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Casting charts

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In astrology, a horoscope is a chart or diagram representing the positions of the planets, other celestial bodies, and sensitive angles at the time of any moment in time or any event, such as a person's birth. The term horoscope is derived from Greek words meaning, "a look at the hours." Other commonly used names for the horoscope in English include natal chart, natus, birth chart, astrological chart, celestial map, sky-map, nativity, cosmogram, Vitasphere, soulprint, radix, or simply chart, among others. The process of interpreting a chart is known as delineation.

A horoscope (or astrological chart)

Casting the chart

Using an ephemeris and a table of houses an astrologer calculates the geocentric positions of the Sun, Moon, and planets for a specific time and place in order to erect a formatted horoscope. This diagram, called a chart is a stylized map of the heavens. The Sun or the Earth is placed in the centre (depending on whether the ephemeris was heliocentric or geocentric) with the remaining elements around the outside: the planets, the lunar nodes, the ascendant and midheaven, and the houses. Then the angles between the planets are determined. These angles are the astrological aspects. Different systems of tri-secting arcs produce houses of different size.

Key components

  • The Medium Coeli or Midheaven is the point on the ecliptic that is furthest above the plane of the horizon; its opposite point is known as the Imum Coeli. For events occurring where the planes of the eccliptic and the horizon coincide the limiting position for these points is at 90º from the ascendant.
  • The ascendant is the eastern point where the ecliptic and horizon intersect. Its opposite point in the west is the descendant. In draughting a horoscope the ascendant is traditionally placed as the left-hand side point of the chart. During the course of a day, because of the earth's rotation, the entire circle of the ecliptic will pass through the ascendant and will be advanced by about 1º. This provides us with the term rising sign, which is the sign of the zodiac on the native's ascendant.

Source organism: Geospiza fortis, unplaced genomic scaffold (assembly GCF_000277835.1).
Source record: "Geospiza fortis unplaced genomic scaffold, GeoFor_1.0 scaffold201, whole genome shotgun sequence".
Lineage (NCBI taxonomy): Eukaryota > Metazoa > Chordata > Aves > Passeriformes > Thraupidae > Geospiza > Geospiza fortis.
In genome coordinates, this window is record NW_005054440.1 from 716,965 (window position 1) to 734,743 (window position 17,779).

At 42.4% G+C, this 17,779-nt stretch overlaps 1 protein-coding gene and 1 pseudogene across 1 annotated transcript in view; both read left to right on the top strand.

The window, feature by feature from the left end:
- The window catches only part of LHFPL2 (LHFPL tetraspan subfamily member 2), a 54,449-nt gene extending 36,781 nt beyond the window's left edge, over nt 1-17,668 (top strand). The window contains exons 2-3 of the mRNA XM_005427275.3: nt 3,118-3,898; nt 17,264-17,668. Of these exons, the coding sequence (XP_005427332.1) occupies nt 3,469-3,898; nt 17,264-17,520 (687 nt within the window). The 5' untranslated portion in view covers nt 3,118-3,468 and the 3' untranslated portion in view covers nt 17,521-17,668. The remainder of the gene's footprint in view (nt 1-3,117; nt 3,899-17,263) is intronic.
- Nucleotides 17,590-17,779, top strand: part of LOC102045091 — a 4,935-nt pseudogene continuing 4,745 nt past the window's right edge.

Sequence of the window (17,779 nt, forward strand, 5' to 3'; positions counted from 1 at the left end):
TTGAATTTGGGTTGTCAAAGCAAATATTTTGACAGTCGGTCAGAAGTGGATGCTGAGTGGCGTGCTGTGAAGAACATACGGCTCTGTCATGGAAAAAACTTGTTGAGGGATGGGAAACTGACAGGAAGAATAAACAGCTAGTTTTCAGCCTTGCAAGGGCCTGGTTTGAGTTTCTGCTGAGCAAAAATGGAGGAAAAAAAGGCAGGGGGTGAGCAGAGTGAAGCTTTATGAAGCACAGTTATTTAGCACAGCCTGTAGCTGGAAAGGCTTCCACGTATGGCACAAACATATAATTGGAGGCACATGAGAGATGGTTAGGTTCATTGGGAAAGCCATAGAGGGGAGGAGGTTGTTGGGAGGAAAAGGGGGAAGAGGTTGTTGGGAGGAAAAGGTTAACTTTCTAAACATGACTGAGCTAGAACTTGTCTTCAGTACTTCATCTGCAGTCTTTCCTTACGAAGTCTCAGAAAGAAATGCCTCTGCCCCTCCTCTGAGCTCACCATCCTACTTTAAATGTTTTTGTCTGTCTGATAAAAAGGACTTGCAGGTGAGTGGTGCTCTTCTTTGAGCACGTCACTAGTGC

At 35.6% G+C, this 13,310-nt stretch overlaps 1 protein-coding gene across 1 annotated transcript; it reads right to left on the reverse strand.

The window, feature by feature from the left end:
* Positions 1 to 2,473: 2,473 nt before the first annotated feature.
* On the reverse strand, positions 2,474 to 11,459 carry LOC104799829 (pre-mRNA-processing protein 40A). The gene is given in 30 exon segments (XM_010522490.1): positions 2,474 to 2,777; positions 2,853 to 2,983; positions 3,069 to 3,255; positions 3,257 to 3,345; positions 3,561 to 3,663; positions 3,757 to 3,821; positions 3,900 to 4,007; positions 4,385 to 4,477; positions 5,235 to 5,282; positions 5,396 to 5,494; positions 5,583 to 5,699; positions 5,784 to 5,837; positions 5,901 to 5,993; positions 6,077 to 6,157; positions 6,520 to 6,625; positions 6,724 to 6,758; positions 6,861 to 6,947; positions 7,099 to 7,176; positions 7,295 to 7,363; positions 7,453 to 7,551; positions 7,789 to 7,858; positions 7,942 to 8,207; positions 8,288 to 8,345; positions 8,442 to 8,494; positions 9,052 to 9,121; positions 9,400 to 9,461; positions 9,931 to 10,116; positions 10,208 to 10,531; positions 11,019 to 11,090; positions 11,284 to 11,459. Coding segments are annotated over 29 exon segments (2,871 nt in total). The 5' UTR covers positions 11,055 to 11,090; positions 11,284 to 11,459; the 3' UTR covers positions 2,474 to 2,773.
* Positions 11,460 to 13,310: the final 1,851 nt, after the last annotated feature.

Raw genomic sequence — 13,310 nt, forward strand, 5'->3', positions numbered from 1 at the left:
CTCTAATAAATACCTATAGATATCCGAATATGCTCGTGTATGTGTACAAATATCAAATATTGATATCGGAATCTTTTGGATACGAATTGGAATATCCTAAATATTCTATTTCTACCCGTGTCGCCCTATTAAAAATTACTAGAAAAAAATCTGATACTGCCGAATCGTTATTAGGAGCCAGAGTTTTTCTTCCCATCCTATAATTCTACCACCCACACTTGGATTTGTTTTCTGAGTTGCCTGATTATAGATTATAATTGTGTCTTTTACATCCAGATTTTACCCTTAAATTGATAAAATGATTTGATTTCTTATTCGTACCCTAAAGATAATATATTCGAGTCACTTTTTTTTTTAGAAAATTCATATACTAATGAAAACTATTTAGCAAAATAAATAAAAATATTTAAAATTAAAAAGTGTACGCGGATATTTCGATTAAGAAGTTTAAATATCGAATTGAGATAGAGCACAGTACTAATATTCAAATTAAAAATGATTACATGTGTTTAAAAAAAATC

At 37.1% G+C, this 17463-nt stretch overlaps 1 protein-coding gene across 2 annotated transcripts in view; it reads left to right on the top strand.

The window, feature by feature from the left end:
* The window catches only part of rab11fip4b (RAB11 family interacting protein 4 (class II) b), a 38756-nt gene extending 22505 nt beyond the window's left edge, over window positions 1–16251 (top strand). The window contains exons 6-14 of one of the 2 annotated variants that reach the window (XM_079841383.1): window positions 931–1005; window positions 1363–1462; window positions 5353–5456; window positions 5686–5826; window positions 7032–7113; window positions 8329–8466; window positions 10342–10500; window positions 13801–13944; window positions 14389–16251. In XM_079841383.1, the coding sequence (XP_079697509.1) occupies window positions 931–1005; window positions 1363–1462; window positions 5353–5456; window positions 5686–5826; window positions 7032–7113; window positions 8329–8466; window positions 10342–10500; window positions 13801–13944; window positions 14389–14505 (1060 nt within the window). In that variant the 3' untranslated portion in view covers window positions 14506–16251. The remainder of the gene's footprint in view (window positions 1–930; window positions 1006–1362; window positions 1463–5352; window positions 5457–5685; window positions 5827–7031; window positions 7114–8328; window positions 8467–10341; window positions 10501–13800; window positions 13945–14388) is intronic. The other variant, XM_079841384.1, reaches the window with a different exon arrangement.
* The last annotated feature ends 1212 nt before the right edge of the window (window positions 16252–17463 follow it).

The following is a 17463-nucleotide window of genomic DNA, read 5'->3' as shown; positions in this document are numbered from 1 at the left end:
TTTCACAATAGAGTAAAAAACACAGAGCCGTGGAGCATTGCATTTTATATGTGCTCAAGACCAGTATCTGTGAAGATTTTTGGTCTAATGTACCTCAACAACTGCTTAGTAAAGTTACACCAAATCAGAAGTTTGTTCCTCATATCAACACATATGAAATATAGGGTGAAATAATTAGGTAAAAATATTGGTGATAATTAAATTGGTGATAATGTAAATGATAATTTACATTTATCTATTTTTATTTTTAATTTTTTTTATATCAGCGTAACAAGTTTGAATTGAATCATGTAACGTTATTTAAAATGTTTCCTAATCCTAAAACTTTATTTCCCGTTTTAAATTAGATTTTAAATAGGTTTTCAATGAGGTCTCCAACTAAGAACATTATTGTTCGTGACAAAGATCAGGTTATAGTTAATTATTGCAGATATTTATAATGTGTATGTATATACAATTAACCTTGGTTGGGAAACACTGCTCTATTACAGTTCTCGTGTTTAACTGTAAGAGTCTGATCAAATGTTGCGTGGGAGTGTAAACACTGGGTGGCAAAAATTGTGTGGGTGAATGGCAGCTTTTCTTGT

• The sun sign is the sign of the zodiac in which the sun is located for the native. This is the single astrological fact most familiar to people. If an event occurs at sunrise the ascendant and sun sign will be the same; other rising signs can then be estimated at approximately two hour intervals from there.
  • The houses are a series of twelve divisions of the plane of the ecliptic. Astrologers have devised at least nine different ways of calculating these house divisions. Tables are available for these calculations, but they are now normally calculated by computer. Most computer programs allow the user to choose from a variety of house systems. The most commonly used is the Placidus system. Since the ascendant/descendant axis divides the horoscope along the horizon, the first six houses fall below the horizon, and the other six fall above it.
  • The signs of the zodiac are superimposed upon the layout of houses as described above. Most western astrologers use the tropical zodiac in which the astrological year begins with the vernal equinox, when the sun crosses the celestial equator and enters the sign of Aries. This is a matter of some dispute with those who favor the sidereal zodiac which takes into account the precession of the equinoxes. Because of a "wobble" in the earth's axis of rotation over a period of about 26,000 years the point at which the vernal equinox advances in the sky by about 50.25 seconds of arc every year, or 1° 23' 45" per century. Advocates of the sidereal zodiac believe that the position of the signs should be fixed relative to the constellations. Adherants to the tropical view are content to use a view of the heavens as seen 2000 years ago as still valid for work today.
  • Having established the relative positions of the signs in the houses, the astrologer positions chart points such as the sun, moon and planets at their rightful celestial longitudes. Some astrologers also take note of minor planetary bodies, fixed stars, asteroids (for example, Chiron) and other mathematically calculated points and angles such as the Ascendant (ASC), the MC, the DC, and the IC, the Vertex, Equatorial Ascendant, etc. Many astrologers also use what are commonly referred to as Arabic Parts (or Greek Lots), the most famous of which is the Part of Fortune (Pars Fortuna).
  • To complete the horoscope the astrologer will consider the aspects or relative angles between pairs of planets. Certain aspects are considered more important than others. Those generally recognized by the astrological community are conjunction (0º), opposition (180º), square (90º), trine (120º) and sextile (60º). Other aspects are used by some astrologers. Understandably these aspects are more significant when they are exact, but they are considered to function within an orb of influence, the size of which varies according to the importance of each aspect. Thus conjunctions are believed to operate with a larger orb than sextiles. Most modern astrologers use an orb of 10º or less.

Reference